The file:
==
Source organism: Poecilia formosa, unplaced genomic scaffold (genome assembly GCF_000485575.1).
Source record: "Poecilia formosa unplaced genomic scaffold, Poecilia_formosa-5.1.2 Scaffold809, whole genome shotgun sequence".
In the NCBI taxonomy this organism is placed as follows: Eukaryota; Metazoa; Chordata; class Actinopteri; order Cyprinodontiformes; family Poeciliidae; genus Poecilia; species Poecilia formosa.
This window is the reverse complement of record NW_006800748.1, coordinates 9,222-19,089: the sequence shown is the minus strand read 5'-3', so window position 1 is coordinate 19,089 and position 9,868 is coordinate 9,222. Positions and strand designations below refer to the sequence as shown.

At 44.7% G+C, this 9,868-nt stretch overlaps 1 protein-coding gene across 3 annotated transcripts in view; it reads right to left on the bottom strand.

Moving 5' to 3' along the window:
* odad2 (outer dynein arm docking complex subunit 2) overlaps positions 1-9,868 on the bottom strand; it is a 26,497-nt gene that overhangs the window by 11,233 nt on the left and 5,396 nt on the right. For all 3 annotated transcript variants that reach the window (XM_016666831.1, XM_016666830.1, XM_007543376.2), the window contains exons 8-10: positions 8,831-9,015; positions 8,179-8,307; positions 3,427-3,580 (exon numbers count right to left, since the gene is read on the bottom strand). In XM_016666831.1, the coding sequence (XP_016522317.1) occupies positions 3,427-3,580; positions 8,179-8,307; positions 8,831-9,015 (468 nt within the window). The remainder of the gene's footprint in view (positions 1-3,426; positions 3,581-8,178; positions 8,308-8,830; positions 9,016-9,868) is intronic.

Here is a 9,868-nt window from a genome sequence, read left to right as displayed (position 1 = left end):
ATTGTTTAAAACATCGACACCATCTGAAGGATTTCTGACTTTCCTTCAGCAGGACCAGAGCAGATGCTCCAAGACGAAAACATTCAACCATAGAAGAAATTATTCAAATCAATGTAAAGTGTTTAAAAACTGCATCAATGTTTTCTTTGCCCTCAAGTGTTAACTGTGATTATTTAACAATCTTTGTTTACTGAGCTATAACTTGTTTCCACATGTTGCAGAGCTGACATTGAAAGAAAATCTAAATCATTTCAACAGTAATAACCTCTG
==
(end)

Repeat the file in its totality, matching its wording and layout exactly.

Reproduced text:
Source organism: Poecilia formosa, unplaced genomic scaffold (genome assembly GCF_000485575.1).
Source record: "Poecilia formosa unplaced genomic scaffold, Poecilia_formosa-5.1.2 Scaffold809, whole genome shotgun sequence".
In the NCBI taxonomy this organism is placed as follows: Eukaryota; Metazoa; Chordata; class Actinopteri; order Cyprinodontiformes; family Poeciliidae; genus Poecilia; species Poecilia formosa.
This window is the reverse complement of record NW_006800748.1, coordinates 9,222-19,089: the sequence shown is the minus strand read 5'-3', so window position 1 is coordinate 19,089 and position 9,868 is coordinate 9,222. Positions and strand designations below refer to the sequence as shown.

At 44.7% G+C, this 9,868-nt stretch overlaps 1 protein-coding gene across 3 annotated transcripts in view; it reads right to left on the bottom strand.

Moving 5' to 3' along the window:
* odad2 (outer dynein arm docking complex subunit 2) overlaps positions 1-9,868 on the bottom strand; it is a 26,497-nt gene that overhangs the window by 11,233 nt on the left and 5,396 nt on the right. For all 3 annotated transcript variants that reach the window (XM_016666831.1, XM_016666830.1, XM_007543376.2), the window contains exons 8-10: positions 8,831-9,015; positions 8,179-8,307; positions 3,427-3,580 (exon numbers count right to left, since the gene is read on the bottom strand). In XM_016666831.1, the coding sequence (XP_016522317.1) occupies positions 3,427-3,580; positions 8,179-8,307; positions 8,831-9,015 (468 nt within the window). The remainder of the gene's footprint in view (positions 1-3,426; positions 3,581-8,178; positions 8,308-8,830; positions 9,016-9,868) is intronic.

Here is a 9,868-nt window from a genome sequence, read left to right as displayed (position 1 = left end):
ATTGTTTAAAACATCGACACCATCTGAAGGATTTCTGACTTTCCTTCAGCAGGACCAGAGCAGATGCTCCAAGACGAAAACATTCAACCATAGAAGAAATTATTCAAATCAATGTAAAGTGTTTAAAAACTGCATCAATGTTTTCTTTGCCCTCAAGTGTTAACTGTGATTATTTAACAATCTTTGTTTACTGAGCTATAACTTGTTTCCACATGTTGCAGAGCTGACATTGAAAGAAAATCTAAATCATTTCAACAGTAATAACCTCTG